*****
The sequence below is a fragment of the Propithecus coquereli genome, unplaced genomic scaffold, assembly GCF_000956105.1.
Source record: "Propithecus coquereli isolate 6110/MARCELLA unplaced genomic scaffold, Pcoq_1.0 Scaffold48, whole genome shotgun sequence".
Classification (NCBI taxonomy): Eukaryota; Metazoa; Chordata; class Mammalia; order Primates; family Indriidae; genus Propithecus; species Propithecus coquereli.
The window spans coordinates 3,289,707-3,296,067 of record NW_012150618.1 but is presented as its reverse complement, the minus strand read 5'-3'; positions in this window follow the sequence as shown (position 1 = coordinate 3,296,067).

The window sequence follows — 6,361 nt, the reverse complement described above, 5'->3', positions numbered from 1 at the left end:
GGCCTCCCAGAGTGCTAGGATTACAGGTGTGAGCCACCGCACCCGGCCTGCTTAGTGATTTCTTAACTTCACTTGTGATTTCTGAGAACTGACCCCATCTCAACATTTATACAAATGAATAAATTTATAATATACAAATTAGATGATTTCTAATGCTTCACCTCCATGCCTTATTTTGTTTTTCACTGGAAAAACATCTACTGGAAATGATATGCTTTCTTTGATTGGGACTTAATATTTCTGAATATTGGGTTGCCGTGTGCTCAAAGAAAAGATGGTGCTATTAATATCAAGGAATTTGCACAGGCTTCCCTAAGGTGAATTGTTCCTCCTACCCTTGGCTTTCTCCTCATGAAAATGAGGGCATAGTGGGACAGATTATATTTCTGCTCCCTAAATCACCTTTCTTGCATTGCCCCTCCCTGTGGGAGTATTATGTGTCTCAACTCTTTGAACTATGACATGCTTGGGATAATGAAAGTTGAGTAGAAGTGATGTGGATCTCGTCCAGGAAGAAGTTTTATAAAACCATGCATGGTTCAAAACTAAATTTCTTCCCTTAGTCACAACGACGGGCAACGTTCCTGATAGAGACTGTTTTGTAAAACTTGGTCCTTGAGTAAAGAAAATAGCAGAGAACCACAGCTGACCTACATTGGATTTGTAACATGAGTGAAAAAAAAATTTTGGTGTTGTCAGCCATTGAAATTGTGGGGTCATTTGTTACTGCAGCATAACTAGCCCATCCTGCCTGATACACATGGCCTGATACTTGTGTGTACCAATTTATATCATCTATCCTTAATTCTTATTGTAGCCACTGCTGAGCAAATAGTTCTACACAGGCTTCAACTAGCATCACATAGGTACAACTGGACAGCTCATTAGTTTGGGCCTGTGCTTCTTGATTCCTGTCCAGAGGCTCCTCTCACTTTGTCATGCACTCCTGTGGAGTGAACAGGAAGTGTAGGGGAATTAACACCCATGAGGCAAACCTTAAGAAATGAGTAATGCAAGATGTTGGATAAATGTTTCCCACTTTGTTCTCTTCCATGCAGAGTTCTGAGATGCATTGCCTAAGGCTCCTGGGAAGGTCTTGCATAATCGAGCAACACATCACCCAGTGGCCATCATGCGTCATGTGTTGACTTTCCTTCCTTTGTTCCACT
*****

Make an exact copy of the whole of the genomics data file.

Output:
The sequence below is a fragment of the Propithecus coquereli genome, unplaced genomic scaffold, assembly GCF_000956105.1.
Source record: "Propithecus coquereli isolate 6110/MARCELLA unplaced genomic scaffold, Pcoq_1.0 Scaffold48, whole genome shotgun sequence".
Classification (NCBI taxonomy): Eukaryota; Metazoa; Chordata; class Mammalia; order Primates; family Indriidae; genus Propithecus; species Propithecus coquereli.
The window spans coordinates 3,289,707-3,296,067 of record NW_012150618.1 but is presented as its reverse complement, the minus strand read 5'-3'; positions in this window follow the sequence as shown (position 1 = coordinate 3,296,067).

The window sequence follows — 6,361 nt, the reverse complement described above, 5'->3', positions numbered from 1 at the left end:
GGCCTCCCAGAGTGCTAGGATTACAGGTGTGAGCCACCGCACCCGGCCTGCTTAGTGATTTCTTAACTTCACTTGTGATTTCTGAGAACTGACCCCATCTCAACATTTATACAAATGAATAAATTTATAATATACAAATTAGATGATTTCTAATGCTTCACCTCCATGCCTTATTTTGTTTTTCACTGGAAAAACATCTACTGGAAATGATATGCTTTCTTTGATTGGGACTTAATATTTCTGAATATTGGGTTGCCGTGTGCTCAAAGAAAAGATGGTGCTATTAATATCAAGGAATTTGCACAGGCTTCCCTAAGGTGAATTGTTCCTCCTACCCTTGGCTTTCTCCTCATGAAAATGAGGGCATAGTGGGACAGATTATATTTCTGCTCCCTAAATCACCTTTCTTGCATTGCCCCTCCCTGTGGGAGTATTATGTGTCTCAACTCTTTGAACTATGACATGCTTGGGATAATGAAAGTTGAGTAGAAGTGATGTGGATCTCGTCCAGGAAGAAGTTTTATAAAACCATGCATGGTTCAAAACTAAATTTCTTCCCTTAGTCACAACGACGGGCAACGTTCCTGATAGAGACTGTTTTGTAAAACTTGGTCCTTGAGTAAAGAAAATAGCAGAGAACCACAGCTGACCTACATTGGATTTGTAACATGAGTGAAAAAAAAATTTTGGTGTTGTCAGCCATTGAAATTGTGGGGTCATTTGTTACTGCAGCATAACTAGCCCATCCTGCCTGATACACATGGCCTGATACTTGTGTGTACCAATTTATATCATCTATCCTTAATTCTTATTGTAGCCACTGCTGAGCAAATAGTTCTACACAGGCTTCAACTAGCATCACATAGGTACAACTGGACAGCTCATTAGTTTGGGCCTGTGCTTCTTGATTCCTGTCCAGAGGCTCCTCTCACTTTGTCATGCACTCCTGTGGAGTGAACAGGAAGTGTAGGGGAATTAACACCCATGAGGCAAACCTTAAGAAATGAGTAATGCAAGATGTTGGATAAATGTTTCCCACTTTGTTCTCTTCCATGCAGAGTTCTGAGATGCATTGCCTAAGGCTCCTGGGAAGGTCTTGCATAATCGAGCAACACATCACCCAGTGGCCATCATGCGTCATGTGTTGACTTTCCTTCCTTTGTTCCACT